Cal Poly Pomona Formula SAE is a student-run team competing in Formula SAE.
To reach the winning positions in thedesign and development categories as well as in the actual races, the teams are always looking to apply new materials and technologies to further improve their race cars. But new materials such as composites also create new requirements and thus new design and development challenges. With the ultimate goal in mind to profit from all the advantages each material offers, i. e. regarding the material’s lightweight design or stiffness potential, each material must be designed individually.
Engineers working in the industry are increasingly being required to work collaboratively and in
multi-disciplinary design teams. Why is a similar trend not visible in engineering education?
In order to address this issue, the Georgia Institute of Technology (Georgia Tech) took the lead in
collaborating with five U.S. universities to develop a senior-level capstone design course that would
give engineering students collaborative design experience using state-of-the-art computational tools.
The multi-disciplinary course was completed over two semesters. Students, under the direction of
university professors and industrial mentors, completed a fixed-wing aircraft design
Carbon Composite Unibody Construction
The top solar car teams build the car’s body entirely from composites, with the chassis bonded to the lower surface. The car is constructed in two major pieces: the upper surface that houses the solar cells and the lower surface that contains the chassis and driver compartment. Both are made entirely of a carbon fiber-honeycomb core sandwich, which has an extremely high stiffness-to-weight ratio.
The cockpit of the bloodhound land speed record attempt car houses a bespoke driver’s seat. The seat is of composite sandwich construction comprising carbon composite facing skins with two types of core, aluminium honeycomb and foam. The internal profile is moulded to the drivers shape with provision made for the drivers hand operation of the levers, this is the reason for the large cutaway sections either side. Optistruct is used to structurally optimise the carbon-fibre laminate. Seat strength loadcases set by the worldwide motorsport governing body, the FIA, are used as a basis for this study but for this particular application as guideline only.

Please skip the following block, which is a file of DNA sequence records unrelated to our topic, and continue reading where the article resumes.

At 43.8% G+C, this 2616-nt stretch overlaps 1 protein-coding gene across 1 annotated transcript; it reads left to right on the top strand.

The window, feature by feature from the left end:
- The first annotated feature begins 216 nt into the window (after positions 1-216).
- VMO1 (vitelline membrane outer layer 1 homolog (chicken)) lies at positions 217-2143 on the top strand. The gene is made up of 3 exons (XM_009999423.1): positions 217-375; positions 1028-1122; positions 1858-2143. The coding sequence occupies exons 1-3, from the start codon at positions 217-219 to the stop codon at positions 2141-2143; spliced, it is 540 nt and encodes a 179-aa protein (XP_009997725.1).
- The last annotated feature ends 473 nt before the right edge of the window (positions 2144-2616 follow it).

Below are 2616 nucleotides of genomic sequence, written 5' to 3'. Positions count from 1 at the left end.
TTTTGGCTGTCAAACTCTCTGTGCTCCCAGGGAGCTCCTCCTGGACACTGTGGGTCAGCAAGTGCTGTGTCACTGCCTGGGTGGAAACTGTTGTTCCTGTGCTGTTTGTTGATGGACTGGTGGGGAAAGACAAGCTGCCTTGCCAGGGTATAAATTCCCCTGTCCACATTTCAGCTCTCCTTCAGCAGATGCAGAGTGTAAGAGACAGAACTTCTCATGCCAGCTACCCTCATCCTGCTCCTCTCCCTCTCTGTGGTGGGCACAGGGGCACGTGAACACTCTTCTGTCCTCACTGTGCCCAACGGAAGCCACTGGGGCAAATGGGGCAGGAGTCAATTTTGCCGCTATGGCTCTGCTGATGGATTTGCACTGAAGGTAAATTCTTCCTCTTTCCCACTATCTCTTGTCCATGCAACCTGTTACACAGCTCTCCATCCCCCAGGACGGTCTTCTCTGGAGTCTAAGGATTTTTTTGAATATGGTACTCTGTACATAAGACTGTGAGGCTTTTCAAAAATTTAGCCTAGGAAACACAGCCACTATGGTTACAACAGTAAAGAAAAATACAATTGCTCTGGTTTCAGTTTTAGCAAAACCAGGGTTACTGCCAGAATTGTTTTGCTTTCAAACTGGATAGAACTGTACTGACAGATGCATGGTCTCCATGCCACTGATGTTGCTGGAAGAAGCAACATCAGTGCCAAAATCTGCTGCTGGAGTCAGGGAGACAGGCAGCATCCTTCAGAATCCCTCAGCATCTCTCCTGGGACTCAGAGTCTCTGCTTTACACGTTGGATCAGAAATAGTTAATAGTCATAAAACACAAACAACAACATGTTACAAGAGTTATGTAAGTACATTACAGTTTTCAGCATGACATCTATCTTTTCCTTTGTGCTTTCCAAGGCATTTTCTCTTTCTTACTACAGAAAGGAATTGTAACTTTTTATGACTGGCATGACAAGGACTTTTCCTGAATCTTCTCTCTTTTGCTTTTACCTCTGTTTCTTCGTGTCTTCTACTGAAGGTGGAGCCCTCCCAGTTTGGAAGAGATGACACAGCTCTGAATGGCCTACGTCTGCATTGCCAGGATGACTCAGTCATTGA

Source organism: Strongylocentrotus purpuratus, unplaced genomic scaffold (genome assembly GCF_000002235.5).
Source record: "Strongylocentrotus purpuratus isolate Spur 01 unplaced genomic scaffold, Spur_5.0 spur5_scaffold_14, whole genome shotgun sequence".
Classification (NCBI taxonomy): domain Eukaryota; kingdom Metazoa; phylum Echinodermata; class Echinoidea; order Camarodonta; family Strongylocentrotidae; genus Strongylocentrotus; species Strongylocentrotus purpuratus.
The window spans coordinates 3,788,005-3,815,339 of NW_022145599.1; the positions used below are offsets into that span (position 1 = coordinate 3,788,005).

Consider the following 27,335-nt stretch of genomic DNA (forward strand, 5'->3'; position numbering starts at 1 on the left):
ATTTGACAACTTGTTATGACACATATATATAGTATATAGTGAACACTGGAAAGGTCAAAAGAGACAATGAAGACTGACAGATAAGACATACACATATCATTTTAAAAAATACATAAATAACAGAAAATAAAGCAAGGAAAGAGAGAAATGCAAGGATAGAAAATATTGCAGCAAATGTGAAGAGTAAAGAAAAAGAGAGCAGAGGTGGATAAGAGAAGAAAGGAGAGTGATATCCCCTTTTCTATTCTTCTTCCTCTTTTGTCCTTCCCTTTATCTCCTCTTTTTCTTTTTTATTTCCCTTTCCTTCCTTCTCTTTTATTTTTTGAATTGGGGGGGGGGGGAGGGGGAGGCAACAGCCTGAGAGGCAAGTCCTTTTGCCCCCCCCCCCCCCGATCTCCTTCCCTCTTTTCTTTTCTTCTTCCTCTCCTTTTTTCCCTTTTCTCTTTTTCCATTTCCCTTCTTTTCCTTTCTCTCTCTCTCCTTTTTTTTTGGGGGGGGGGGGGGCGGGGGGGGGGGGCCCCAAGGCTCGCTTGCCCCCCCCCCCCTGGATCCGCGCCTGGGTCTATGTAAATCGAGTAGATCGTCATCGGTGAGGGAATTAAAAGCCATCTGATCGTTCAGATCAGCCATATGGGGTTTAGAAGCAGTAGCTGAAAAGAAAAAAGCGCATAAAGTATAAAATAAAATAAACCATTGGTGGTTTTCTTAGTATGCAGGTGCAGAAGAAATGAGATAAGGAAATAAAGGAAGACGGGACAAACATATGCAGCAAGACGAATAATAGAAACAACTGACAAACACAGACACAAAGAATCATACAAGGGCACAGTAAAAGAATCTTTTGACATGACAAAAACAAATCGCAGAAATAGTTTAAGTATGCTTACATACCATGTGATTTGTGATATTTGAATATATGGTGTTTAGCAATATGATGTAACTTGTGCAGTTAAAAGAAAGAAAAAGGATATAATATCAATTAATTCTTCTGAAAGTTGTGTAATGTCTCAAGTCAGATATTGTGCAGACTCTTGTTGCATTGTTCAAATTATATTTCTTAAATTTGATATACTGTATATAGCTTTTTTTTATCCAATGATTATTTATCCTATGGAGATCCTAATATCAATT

In 2011 the KA-RaceIng team’s major goal was to improve the maintainability of its racing car. To get a better access to the engine and the suspensions, the concept of a hybrid vehicle frame was chosen. The team aimed to combine a tubular steel frame in the rear of the car with a CFK monocoque, thus replacing a pure CFK monocoque solution, which was used in the previous racing season. Since the steel of the tubular frame brings in additional weight, the challenge was to keep the overall weight on the same level while taking advantage of the combined solution in terms of maintainability during the race and low production costs.
Formula SAE is a competition between university student teams, organized by the Society of
Automotive Engineers. Each student team has to design, build, test, and promote a prototype,
which is then evaluated in eight types of tests, ranging from pure performance and design
to advertising and presenting the vehicle. The worldwide competition takes place during
nine official events in four continents. All official events are subject to a single technical and
sporting regulation. The basic idea of the Formula SAE is that a fictional company engages
the team to realize a prototype with characteristics in accordance with the regulation, which
occupies the market segment dedicated to the non-professional races autocross.
One of the competing teams is SquadraCorse, the student team from the Politecnico di Torino,
Italy. In the development of their cars the team applies Altair‘s HyperWorks suite, in particular
HyperMesh for model creation as well as OptiStruct, the finite element solver and optimization
tool of the suite, which helps them to create better and lighter components.